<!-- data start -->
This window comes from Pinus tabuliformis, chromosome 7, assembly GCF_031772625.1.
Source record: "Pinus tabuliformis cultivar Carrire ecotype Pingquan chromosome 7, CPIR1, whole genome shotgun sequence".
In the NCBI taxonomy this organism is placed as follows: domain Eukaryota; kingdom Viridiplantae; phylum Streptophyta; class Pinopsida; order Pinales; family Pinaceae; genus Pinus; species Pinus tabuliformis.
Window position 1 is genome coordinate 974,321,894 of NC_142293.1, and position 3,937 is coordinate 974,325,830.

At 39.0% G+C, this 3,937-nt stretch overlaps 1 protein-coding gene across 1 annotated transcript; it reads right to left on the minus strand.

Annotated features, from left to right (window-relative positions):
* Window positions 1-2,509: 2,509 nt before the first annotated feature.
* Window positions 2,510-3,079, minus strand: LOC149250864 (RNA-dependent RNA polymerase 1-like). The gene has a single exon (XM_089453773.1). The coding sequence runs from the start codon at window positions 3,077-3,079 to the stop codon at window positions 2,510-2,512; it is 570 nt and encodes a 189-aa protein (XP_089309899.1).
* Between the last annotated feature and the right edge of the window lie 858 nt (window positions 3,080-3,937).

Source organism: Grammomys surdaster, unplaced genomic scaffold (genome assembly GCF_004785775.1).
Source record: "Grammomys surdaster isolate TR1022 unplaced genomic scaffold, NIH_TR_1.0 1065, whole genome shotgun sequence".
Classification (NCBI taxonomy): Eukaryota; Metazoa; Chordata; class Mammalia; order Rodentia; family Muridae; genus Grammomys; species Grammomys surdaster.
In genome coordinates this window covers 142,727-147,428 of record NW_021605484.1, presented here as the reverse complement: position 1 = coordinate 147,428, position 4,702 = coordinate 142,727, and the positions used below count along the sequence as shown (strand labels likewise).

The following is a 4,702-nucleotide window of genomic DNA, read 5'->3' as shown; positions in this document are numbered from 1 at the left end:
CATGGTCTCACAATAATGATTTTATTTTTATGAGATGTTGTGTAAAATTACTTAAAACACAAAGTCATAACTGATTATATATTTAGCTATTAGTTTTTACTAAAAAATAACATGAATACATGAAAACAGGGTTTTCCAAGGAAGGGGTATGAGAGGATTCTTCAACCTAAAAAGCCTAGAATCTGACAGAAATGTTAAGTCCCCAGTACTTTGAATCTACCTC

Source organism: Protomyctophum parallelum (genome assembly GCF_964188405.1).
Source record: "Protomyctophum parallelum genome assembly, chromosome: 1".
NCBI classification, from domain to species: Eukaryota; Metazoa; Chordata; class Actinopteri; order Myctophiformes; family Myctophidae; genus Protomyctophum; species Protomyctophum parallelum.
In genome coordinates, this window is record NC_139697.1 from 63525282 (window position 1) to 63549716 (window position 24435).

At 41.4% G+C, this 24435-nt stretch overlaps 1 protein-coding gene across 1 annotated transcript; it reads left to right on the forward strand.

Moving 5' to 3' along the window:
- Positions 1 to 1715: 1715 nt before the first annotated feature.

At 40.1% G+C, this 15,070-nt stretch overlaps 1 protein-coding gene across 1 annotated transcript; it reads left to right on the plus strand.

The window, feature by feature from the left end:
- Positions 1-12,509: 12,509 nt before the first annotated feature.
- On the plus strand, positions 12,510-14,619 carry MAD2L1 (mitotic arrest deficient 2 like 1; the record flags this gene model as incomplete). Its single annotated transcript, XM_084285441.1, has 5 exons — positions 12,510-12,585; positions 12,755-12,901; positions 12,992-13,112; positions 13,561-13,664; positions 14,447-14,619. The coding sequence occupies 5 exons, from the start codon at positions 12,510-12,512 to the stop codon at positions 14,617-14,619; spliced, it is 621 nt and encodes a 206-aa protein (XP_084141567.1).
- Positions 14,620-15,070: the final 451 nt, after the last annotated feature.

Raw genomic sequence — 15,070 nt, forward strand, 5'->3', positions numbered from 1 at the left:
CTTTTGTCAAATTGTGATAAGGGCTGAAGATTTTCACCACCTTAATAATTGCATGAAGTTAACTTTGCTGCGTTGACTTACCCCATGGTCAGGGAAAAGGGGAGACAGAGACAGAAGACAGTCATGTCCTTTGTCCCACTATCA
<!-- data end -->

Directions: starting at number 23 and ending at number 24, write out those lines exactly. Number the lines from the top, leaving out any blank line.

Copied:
At 40.1% G+C, this 15,070-nt stretch overlaps 1 protein-coding gene across 1 annotated transcript; it reads left to right on the plus strand.

The window, feature by feature from the left end: